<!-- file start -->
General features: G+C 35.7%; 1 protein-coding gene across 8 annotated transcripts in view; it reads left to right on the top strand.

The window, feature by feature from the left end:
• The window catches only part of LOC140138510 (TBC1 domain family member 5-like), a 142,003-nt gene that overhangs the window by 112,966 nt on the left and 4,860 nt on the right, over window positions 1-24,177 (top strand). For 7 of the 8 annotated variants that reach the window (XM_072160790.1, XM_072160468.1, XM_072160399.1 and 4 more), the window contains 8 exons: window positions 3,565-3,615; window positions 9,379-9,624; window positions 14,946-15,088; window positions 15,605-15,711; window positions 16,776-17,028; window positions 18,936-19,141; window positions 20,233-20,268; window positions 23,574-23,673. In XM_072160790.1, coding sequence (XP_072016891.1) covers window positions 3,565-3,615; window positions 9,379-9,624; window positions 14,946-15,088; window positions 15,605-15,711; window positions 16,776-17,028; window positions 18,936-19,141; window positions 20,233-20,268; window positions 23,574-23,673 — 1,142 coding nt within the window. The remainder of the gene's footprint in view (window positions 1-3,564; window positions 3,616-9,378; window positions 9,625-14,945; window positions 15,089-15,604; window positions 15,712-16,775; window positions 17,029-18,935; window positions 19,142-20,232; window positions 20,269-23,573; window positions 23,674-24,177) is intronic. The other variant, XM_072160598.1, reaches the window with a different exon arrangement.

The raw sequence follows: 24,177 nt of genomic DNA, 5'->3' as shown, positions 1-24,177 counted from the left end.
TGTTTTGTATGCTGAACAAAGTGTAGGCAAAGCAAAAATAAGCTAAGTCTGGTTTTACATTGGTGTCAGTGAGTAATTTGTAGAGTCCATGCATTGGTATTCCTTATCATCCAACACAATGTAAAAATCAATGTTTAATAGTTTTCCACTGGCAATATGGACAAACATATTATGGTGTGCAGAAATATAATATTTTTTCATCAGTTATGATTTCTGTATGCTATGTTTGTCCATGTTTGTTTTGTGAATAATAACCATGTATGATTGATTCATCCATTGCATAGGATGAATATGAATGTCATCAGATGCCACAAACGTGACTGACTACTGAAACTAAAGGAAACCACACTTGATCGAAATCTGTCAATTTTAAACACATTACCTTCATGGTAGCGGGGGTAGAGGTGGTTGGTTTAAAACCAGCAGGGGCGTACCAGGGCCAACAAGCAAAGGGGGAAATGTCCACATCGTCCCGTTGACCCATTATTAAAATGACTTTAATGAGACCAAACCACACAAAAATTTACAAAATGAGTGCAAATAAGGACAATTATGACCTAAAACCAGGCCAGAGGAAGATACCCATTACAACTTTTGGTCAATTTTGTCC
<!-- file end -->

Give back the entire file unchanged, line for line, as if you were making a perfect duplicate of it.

General features: G+C 35.7%; 1 protein-coding gene across 8 annotated transcripts in view; it reads left to right on the top strand.

The window, feature by feature from the left end:
• The window catches only part of LOC140138510 (TBC1 domain family member 5-like), a 142,003-nt gene that overhangs the window by 112,966 nt on the left and 4,860 nt on the right, over window positions 1-24,177 (top strand). For 7 of the 8 annotated variants that reach the window (XM_072160790.1, XM_072160468.1, XM_072160399.1 and 4 more), the window contains 8 exons: window positions 3,565-3,615; window positions 9,379-9,624; window positions 14,946-15,088; window positions 15,605-15,711; window positions 16,776-17,028; window positions 18,936-19,141; window positions 20,233-20,268; window positions 23,574-23,673. In XM_072160790.1, coding sequence (XP_072016891.1) covers window positions 3,565-3,615; window positions 9,379-9,624; window positions 14,946-15,088; window positions 15,605-15,711; window positions 16,776-17,028; window positions 18,936-19,141; window positions 20,233-20,268; window positions 23,574-23,673 — 1,142 coding nt within the window. The remainder of the gene's footprint in view (window positions 1-3,564; window positions 3,616-9,378; window positions 9,625-14,945; window positions 15,089-15,604; window positions 15,712-16,775; window positions 17,029-18,935; window positions 19,142-20,232; window positions 20,269-23,573; window positions 23,674-24,177) is intronic. The other variant, XM_072160598.1, reaches the window with a different exon arrangement.

The raw sequence follows: 24,177 nt of genomic DNA, 5'->3' as shown, positions 1-24,177 counted from the left end.
TGTTTTGTATGCTGAACAAAGTGTAGGCAAAGCAAAAATAAGCTAAGTCTGGTTTTACATTGGTGTCAGTGAGTAATTTGTAGAGTCCATGCATTGGTATTCCTTATCATCCAACACAATGTAAAAATCAATGTTTAATAGTTTTCCACTGGCAATATGGACAAACATATTATGGTGTGCAGAAATATAATATTTTTTCATCAGTTATGATTTCTGTATGCTATGTTTGTCCATGTTTGTTTTGTGAATAATAACCATGTATGATTGATTCATCCATTGCATAGGATGAATATGAATGTCATCAGATGCCACAAACGTGACTGACTACTGAAACTAAAGGAAACCACACTTGATCGAAATCTGTCAATTTTAAACACATTACCTTCATGGTAGCGGGGGTAGAGGTGGTTGGTTTAAAACCAGCAGGGGCGTACCAGGGCCAACAAGCAAAGGGGGAAATGTCCACATCGTCCCGTTGACCCATTATTAAAATGACTTTAATGAGACCAAACCACACAAAAATTTACAAAATGAGTGCAAATAAGGACAATTATGACCTAAAACCAGGCCAGAGGAAGATACCCATTACAACTTTTGGTCAATTTTGTCC